The Maldives is in the shadow of the rivalry between India and China

The Maldives is in the shadow of the rivalry between India and China

by AFP staff writers

Male, Maldives (AFP) April 21, 2024

The Maldives voted enthusiastically on Sunday in a parliamentary election aimed at testing President Mohamed Muizzu’s tilt toward China and away from regional superpower and traditional benefactor India.

Among the first to vote was 45-year-old Muizzu, who cast his vote at Tajuddin School in the capital Male and urged Maldivians to ensure a high turnout – which was expected to favor him .

“All citizens must come out and exercise their right to vote as soon as possible,” Muizzu told reporters after casting his vote in the capital Male, where he was mayor before winning the presidential election in September.

Election chief Fuad Thaufeeq said after polling stations closed that turnout had already reached 73 percent of the 284,663 voters with half an hour left to vote.

The results were expected early Monday.

The vote is seen as a crucial test for Muizzu’s plan to press ahead with closer economic cooperation with China, including building thousands of apartments on controversial reclaimed land.

The Maldives, a low-lying country with some 1,192 small coral islands spread some 800 kilometers (500 miles) across the equator, is one of the countries most vulnerable to sea level rise due to global warming.

Muizzu, a former construction minister, has pledged to reduce waves through ambitious land reclamation and building higher islands, a policy that environmentalists say could even increase flood risks.

The Maldives are known as a top luxury holiday destination thanks to their pristine white beaches and secluded resorts, but in recent years they have also become a geopolitical hotspot in the Indian Ocean.

The global east-west shipping routes pass through the national chain of 1,192 small coral islands, which stretch about 800 kilometers (500 miles) across the equator.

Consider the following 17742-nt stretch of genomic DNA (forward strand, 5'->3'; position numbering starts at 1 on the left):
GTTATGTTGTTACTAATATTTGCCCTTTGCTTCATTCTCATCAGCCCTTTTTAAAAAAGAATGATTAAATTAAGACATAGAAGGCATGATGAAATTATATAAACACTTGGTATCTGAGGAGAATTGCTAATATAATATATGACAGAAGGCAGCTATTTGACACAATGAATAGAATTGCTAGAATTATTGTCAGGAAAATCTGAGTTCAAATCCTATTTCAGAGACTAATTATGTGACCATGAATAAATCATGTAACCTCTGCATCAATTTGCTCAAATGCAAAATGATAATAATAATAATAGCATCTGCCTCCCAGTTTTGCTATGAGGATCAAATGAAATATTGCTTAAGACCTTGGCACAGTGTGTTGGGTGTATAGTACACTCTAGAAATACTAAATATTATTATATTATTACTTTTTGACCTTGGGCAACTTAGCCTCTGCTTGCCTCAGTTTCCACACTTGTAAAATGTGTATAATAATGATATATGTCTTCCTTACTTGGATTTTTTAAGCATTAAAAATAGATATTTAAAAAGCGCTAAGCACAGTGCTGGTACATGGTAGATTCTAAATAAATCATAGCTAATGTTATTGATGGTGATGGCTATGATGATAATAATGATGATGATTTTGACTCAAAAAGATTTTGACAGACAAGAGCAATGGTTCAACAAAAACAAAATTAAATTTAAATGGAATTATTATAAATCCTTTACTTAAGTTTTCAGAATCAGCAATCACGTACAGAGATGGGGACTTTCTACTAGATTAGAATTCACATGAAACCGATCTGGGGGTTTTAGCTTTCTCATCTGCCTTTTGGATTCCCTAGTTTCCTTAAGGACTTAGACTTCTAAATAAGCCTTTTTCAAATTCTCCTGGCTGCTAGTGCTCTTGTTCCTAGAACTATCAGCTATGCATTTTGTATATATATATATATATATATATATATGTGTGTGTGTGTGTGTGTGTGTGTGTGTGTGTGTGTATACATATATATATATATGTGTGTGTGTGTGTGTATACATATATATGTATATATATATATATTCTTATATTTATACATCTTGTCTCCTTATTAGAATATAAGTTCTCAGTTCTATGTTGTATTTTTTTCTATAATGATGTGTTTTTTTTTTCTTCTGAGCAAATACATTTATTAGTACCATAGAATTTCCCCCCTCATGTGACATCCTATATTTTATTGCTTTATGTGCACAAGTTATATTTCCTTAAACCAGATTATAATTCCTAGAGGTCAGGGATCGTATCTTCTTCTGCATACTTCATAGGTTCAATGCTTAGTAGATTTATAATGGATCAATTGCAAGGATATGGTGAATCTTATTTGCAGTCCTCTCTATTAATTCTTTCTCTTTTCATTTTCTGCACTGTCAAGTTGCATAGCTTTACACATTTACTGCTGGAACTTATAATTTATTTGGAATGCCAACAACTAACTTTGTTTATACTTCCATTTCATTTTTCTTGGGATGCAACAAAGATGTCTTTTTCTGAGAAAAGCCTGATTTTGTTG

Muizzu won the presidential election last September as a proxy for pro-China ex-president Abdulla Yameen, who was released last week after a court overturned his 11-year prison sentence for corruption.

– Indian troops leave –

This month, as the parliamentary election campaign was in full swing, Muizzu awarded high-profile infrastructure contracts to Chinese state-owned enterprises.

His government is also in the process of sending home a garrison of 89 Indian troops flying reconnaissance aircraft donated by New Delhi to patrol the Maldives’ vast maritime borders.

The current parliament, dominated by the pro-India Maldivian Democratic Party (MDP) of Muizzu’s immediate predecessor Ibrahim Mohamed Solih, has tried to thwart his efforts to realign the archipelago’s diplomacy.

“Geopolitics is playing a big role in the background as the parties campaign for votes in Sunday’s elections,” a senior Muizzu aide told AFP, asking not to be named.

“He came to power promising to send Indian troops back and he is working on that. Parliament has not cooperated with him since he came to power.”

Solih was also among those who voted early and expressed confidence that his party would emerge victorious.

“We hope that the MDP will be able to get a good majority by the end of today’s vote,” he said. “We saw this happen today and during the campaign.”

Since Muizzu came to power, lawmakers have blocked three of his cabinet nominees and rejected several of his spending proposals.

The splits in all major political parties, including Muizzu’s People’s National Congress (PNC), are expected to make it difficult for any party to win an outright majority.

But Muizzu’s prospects got a boost when his mentor Yameen was released from house arrest on Thursday.

A court in the capital Male ordered a retrial in the corruption and money laundering cases in which Yameen was sent to prison after he lost a re-election bid in 2018.

Yameen had also supported closer alignment with Beijing when in power, but his conviction left him unable to contest last year’s presidential election himself.

Instead, he nominated Muizzu as a proxy, and after leaving the Supreme Court, Yameen vowed to continue the anti-India campaign that helped his ally win.

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